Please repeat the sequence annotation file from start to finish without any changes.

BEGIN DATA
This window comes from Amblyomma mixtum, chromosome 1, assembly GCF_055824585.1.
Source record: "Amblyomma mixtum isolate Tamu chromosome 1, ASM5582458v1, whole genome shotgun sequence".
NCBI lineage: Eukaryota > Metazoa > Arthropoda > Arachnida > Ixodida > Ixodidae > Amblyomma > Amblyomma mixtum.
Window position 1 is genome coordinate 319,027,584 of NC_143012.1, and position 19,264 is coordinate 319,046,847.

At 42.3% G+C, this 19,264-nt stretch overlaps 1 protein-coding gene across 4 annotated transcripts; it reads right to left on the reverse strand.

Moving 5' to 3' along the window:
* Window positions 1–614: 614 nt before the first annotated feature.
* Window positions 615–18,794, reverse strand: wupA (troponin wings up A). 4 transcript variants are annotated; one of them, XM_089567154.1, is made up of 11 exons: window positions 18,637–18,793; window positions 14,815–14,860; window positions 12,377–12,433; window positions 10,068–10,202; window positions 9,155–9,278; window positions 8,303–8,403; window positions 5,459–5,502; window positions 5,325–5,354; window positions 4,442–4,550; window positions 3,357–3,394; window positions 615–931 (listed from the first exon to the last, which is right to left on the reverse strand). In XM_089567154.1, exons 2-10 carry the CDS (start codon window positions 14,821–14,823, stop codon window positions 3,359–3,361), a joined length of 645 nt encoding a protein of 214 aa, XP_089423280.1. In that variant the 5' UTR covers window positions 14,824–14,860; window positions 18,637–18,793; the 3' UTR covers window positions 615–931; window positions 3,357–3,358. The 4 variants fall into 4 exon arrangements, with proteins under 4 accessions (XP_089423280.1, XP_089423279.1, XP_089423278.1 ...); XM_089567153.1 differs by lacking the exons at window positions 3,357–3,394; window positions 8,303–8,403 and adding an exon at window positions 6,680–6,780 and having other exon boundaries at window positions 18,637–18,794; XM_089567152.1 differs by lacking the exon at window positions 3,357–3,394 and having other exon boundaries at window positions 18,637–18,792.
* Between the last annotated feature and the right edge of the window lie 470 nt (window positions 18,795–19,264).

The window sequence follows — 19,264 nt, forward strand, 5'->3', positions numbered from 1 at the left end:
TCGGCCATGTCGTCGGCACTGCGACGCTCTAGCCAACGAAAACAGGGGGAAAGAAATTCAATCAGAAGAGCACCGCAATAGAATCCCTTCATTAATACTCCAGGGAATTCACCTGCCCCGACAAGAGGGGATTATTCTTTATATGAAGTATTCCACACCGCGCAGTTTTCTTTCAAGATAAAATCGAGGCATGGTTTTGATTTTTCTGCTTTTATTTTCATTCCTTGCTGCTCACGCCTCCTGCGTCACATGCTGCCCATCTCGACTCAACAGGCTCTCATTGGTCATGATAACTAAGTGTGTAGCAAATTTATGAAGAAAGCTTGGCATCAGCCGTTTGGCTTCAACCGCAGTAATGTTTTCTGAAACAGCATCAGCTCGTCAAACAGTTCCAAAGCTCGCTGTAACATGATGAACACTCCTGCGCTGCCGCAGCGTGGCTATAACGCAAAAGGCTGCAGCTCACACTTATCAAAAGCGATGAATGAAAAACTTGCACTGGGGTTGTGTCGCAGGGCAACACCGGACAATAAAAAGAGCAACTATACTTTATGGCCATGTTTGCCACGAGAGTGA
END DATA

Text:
This window comes from Amblyomma mixtum, chromosome 1, assembly GCF_055824585.1.
Source record: "Amblyomma mixtum isolate Tamu chromosome 1, ASM5582458v1, whole genome shotgun sequence".
NCBI lineage: Eukaryota > Metazoa > Arthropoda > Arachnida > Ixodida > Ixodidae > Amblyomma > Amblyomma mixtum.
Window position 1 is genome coordinate 319,027,584 of NC_143012.1, and position 19,264 is coordinate 319,046,847.

At 42.3% G+C, this 19,264-nt stretch overlaps 1 protein-coding gene across 4 annotated transcripts; it reads right to left on the reverse strand.

Moving 5' to 3' along the window:
* Window positions 1–614: 614 nt before the first annotated feature.
* Window positions 615–18,794, reverse strand: wupA (troponin wings up A). 4 transcript variants are annotated; one of them, XM_089567154.1, is made up of 11 exons: window positions 18,637–18,793; window positions 14,815–14,860; window positions 12,377–12,433; window positions 10,068–10,202; window positions 9,155–9,278; window positions 8,303–8,403; window positions 5,459–5,502; window positions 5,325–5,354; window positions 4,442–4,550; window positions 3,357–3,394; window positions 615–931 (listed from the first exon to the last, which is right to left on the reverse strand). In XM_089567154.1, exons 2-10 carry the CDS (start codon window positions 14,821–14,823, stop codon window positions 3,359–3,361), a joined length of 645 nt encoding a protein of 214 aa, XP_089423280.1. In that variant the 5' UTR covers window positions 14,824–14,860; window positions 18,637–18,793; the 3' UTR covers window positions 615–931; window positions 3,357–3,358. The 4 variants fall into 4 exon arrangements, with proteins under 4 accessions (XP_089423280.1, XP_089423279.1, XP_089423278.1 ...); XM_089567153.1 differs by lacking the exons at window positions 3,357–3,394; window positions 8,303–8,403 and adding an exon at window positions 6,680–6,780 and having other exon boundaries at window positions 18,637–18,794; XM_089567152.1 differs by lacking the exon at window positions 3,357–3,394 and having other exon boundaries at window positions 18,637–18,792.
* Between the last annotated feature and the right edge of the window lie 470 nt (window positions 18,795–19,264).

The window sequence follows — 19,264 nt, forward strand, 5'->3', positions numbered from 1 at the left end:
TCGGCCATGTCGTCGGCACTGCGACGCTCTAGCCAACGAAAACAGGGGGAAAGAAATTCAATCAGAAGAGCACCGCAATAGAATCCCTTCATTAATACTCCAGGGAATTCACCTGCCCCGACAAGAGGGGATTATTCTTTATATGAAGTATTCCACACCGCGCAGTTTTCTTTCAAGATAAAATCGAGGCATGGTTTTGATTTTTCTGCTTTTATTTTCATTCCTTGCTGCTCACGCCTCCTGCGTCACATGCTGCCCATCTCGACTCAACAGGCTCTCATTGGTCATGATAACTAAGTGTGTAGCAAATTTATGAAGAAAGCTTGGCATCAGCCGTTTGGCTTCAACCGCAGTAATGTTTTCTGAAACAGCATCAGCTCGTCAAACAGTTCCAAAGCTCGCTGTAACATGATGAACACTCCTGCGCTGCCGCAGCGTGGCTATAACGCAAAAGGCTGCAGCTCACACTTATCAAAAGCGATGAATGAAAAACTTGCACTGGGGTTGTGTCGCAGGGCAACACCGGACAATAAAAAGAGCAACTATACTTTATGGCCATGTTTGCCACGAGAGTGA